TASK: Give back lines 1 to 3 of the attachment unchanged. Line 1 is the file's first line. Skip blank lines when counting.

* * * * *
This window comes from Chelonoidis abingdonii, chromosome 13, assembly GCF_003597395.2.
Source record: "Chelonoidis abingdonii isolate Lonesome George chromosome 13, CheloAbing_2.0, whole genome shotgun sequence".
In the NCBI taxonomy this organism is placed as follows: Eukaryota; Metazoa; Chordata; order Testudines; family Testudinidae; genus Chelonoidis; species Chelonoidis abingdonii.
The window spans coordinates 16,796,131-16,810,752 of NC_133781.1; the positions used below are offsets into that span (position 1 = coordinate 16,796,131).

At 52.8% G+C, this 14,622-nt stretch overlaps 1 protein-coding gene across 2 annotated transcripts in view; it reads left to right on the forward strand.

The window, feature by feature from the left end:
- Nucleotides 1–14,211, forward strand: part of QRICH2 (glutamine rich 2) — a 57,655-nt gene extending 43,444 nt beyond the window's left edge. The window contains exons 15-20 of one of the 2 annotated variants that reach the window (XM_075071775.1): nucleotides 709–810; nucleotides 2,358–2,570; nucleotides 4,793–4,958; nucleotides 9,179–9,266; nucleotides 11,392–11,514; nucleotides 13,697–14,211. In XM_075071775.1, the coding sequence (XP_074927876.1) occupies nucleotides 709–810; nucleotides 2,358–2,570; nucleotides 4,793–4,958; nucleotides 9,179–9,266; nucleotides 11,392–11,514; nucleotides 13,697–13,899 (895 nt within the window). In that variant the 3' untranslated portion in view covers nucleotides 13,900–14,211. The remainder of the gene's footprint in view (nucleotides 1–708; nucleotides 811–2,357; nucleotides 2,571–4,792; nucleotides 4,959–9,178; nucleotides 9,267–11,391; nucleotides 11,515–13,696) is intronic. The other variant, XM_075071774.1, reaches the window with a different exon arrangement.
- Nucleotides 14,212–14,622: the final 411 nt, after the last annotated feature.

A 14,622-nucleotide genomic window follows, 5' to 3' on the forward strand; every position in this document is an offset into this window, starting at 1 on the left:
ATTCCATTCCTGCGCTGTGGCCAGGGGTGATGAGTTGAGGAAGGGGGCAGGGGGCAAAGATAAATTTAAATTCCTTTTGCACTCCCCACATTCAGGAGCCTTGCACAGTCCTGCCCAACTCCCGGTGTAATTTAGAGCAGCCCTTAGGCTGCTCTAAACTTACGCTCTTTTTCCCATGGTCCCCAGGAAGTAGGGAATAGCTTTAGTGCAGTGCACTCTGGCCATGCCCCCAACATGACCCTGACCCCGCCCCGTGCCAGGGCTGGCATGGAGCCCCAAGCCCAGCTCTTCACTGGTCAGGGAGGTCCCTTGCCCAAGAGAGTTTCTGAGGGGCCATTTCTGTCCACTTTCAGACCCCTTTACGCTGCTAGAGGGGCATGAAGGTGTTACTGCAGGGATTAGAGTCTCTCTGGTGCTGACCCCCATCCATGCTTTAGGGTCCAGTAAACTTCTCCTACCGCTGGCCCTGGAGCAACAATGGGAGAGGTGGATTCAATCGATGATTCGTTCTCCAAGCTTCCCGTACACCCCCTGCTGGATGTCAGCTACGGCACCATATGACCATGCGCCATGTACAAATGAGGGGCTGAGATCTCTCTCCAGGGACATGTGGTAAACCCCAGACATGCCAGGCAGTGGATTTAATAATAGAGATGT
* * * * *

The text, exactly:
This window comes from Chelonoidis abingdonii, chromosome 13, assembly GCF_003597395.2.
Source record: "Chelonoidis abingdonii isolate Lonesome George chromosome 13, CheloAbing_2.0, whole genome shotgun sequence".
In the NCBI taxonomy this organism is placed as follows: Eukaryota; Metazoa; Chordata; order Testudines; family Testudinidae; genus Chelonoidis; species Chelonoidis abingdonii.